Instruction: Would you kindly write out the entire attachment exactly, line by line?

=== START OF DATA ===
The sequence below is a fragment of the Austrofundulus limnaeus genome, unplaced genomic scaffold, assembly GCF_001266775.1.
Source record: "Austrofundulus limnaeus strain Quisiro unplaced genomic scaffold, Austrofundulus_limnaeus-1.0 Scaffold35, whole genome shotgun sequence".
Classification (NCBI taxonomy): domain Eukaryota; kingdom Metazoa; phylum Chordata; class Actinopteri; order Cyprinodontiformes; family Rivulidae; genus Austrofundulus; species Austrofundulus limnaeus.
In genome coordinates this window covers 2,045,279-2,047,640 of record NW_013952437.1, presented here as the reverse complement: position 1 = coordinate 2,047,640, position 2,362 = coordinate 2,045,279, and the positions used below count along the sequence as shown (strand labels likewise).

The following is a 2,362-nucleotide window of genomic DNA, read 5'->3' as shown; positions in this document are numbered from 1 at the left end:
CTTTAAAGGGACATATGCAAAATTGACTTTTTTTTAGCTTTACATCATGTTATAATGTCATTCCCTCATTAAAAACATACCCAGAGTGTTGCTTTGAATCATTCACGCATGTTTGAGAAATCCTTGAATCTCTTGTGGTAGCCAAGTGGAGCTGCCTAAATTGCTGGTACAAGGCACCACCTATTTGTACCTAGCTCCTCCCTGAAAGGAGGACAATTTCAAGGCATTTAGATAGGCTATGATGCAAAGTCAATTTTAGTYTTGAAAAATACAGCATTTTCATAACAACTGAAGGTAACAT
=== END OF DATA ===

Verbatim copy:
The sequence below is a fragment of the Austrofundulus limnaeus genome, unplaced genomic scaffold, assembly GCF_001266775.1.
Source record: "Austrofundulus limnaeus strain Quisiro unplaced genomic scaffold, Austrofundulus_limnaeus-1.0 Scaffold35, whole genome shotgun sequence".
Classification (NCBI taxonomy): domain Eukaryota; kingdom Metazoa; phylum Chordata; class Actinopteri; order Cyprinodontiformes; family Rivulidae; genus Austrofundulus; species Austrofundulus limnaeus.
In genome coordinates this window covers 2,045,279-2,047,640 of record NW_013952437.1, presented here as the reverse complement: position 1 = coordinate 2,047,640, position 2,362 = coordinate 2,045,279, and the positions used below count along the sequence as shown (strand labels likewise).

The following is a 2,362-nucleotide window of genomic DNA, read 5'->3' as shown; positions in this document are numbered from 1 at the left end:
CTTTAAAGGGACATATGCAAAATTGACTTTTTTTTAGCTTTACATCATGTTATAATGTCATTCCCTCATTAAAAACATACCCAGAGTGTTGCTTTGAATCATTCACGCATGTTTGAGAAATCCTTGAATCTCTTGTGGTAGCCAAGTGGAGCTGCCTAAATTGCTGGTACAAGGCACCACCTATTTGTACCTAGCTCCTCCCTGAAAGGAGGACAATTTCAAGGCATTTAGATAGGCTATGATGCAAAGTCAATTTTAGTYTTGAAAAATACAGCATTTTCATAACAACTGAAGGTAACAT